1. Toggles objects on other visibility states on and off.
  2. Makes an object visible in the current visibility state
  3. Hides an object form the current visibility state
  4. Calls the visibility states dialog box (where we will create different visibility states)
So the steps we will follow are:
  • first we have to do is click button #4 and create a new visibility state called AR, and rename the existing one as DN.
  • Having DN as active visibility state select the AR text and the arrowhead pointing to it and click button #3 to hide them. (the objects will diappear if you didn't click button #1, if you did the objects will be faded)
  • Turn AR visibility state active, select DN text and arrowhead pointing away from it and hide them (button #3)
Let's check if it worked. Save the block and get out of the BE interface. Select the block and click on the grip corresponding to the visibility parameter. You'll be able to select the visibility mode you want so with the same block you will be able to show both an escalator going down and another arriving to the level we are. See the too pictures below.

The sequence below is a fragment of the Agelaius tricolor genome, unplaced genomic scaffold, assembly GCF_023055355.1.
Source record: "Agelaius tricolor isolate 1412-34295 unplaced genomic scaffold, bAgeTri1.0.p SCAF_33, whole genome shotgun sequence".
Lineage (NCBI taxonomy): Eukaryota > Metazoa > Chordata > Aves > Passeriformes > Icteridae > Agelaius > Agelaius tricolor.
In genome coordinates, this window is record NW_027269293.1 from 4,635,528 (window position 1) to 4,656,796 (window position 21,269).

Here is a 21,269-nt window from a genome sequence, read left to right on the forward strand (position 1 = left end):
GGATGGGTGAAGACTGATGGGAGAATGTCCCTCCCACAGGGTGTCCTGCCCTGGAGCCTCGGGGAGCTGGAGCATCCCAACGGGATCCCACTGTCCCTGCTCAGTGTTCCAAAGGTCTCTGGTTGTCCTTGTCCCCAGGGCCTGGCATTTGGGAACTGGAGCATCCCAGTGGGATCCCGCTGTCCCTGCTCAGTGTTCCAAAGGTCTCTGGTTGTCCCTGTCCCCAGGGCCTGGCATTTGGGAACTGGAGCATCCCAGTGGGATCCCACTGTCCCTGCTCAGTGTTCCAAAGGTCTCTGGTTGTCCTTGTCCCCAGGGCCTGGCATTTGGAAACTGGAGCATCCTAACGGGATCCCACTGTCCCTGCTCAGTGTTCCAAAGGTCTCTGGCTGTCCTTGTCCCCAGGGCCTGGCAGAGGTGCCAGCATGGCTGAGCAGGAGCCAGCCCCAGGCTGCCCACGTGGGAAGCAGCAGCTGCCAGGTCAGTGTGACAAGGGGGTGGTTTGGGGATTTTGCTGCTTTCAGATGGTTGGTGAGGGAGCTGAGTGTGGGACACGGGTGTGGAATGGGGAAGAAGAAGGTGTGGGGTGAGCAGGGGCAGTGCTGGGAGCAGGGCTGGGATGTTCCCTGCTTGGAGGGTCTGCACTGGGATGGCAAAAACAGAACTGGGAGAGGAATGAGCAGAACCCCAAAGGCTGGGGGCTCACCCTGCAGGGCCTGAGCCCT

The last edit I added to the block is a rotation aprameter and action that allows me to rotate the text to any position I want. The idea is that no matter in which angle the escalator is placed, the text should always be facing the right way. See the image below to understand what I mean..
I am not going to detail the steps for this since it is pretty simple and similar to the rest of the process. Just think of using a rotation parameter and action applied to the center of the text.
If you want to check the escalator file, you can download it here.

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SketchUp Plugins: Weld

A must have Plugin for SketchUp. Weld lines to hide edges and clean geometry.
Català - Castellano - Deutsch
One of my favorite plugins for SketchUp is the Weld plugin. What this plugin does is basically, as its name says, to weld lines together. This might read very basic, but it becomes very important in many situations. Let´s see some examples.
The basic use is to join lines together. So if we have a bunch of lines and we want to transform them into a sort of polyline, we can do that selecting the lines and going to Plugins - Weld. I personally have a shrtcut for Weld that is the letter W, since I use it very very often.
The plugin has also another use that is to create faces from a bunch of interconnected lines. Once we select to run the plugin, it will as as two questions.
- Close Curve?
- Find faces for this curve?
If we select yes in the first questions, SketchUp automatically draws a line to close the curve. A yes to the second one will create a face if possible.